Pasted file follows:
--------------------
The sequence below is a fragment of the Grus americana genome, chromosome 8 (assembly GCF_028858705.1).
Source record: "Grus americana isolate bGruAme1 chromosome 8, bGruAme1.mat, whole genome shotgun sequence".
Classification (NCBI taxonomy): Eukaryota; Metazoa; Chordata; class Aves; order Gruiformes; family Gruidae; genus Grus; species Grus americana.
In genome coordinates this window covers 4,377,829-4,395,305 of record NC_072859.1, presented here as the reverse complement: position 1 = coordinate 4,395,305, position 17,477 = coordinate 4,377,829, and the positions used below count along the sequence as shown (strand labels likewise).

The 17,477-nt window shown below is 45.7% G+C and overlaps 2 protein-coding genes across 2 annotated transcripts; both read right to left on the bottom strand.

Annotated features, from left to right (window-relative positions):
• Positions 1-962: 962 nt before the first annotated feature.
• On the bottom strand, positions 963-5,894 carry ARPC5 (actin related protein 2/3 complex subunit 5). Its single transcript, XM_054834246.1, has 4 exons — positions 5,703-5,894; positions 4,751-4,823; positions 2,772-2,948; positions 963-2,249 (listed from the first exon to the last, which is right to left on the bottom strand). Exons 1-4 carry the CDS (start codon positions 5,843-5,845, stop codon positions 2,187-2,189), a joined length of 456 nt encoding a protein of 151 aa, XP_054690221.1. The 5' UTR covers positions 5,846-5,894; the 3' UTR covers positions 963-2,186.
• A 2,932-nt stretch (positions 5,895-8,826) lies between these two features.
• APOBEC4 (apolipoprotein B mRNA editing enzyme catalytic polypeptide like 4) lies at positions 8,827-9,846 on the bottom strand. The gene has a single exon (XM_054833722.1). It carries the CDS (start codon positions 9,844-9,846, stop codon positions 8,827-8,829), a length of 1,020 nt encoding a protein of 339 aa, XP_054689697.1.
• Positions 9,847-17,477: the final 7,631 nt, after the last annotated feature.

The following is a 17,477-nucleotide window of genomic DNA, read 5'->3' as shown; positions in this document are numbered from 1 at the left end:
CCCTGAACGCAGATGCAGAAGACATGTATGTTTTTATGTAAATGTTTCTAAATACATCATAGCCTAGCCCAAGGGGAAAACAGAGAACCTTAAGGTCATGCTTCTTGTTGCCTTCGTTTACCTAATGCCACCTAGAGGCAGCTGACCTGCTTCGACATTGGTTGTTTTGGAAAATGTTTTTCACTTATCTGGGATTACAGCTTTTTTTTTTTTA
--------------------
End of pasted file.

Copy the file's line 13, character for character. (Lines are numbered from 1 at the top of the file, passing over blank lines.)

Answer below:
CCCTGAACGCAGATGCAGAAGACATGTATGTTTTTATGTAAATGTTTCTAAATACATCATAGCCTAGCCCAAGGGGAAAACAGAGAACCTTAAGGTCATGCTTCTTGTTGCCTTCGTTTACCTAATGCCACCTAGAGGCAGCTGACCTGCTTCGACATTGGTTGTTTTGGAAAATGTTTTTCACTTATCTGGGATTACAGCTTTTTTTTTTTTA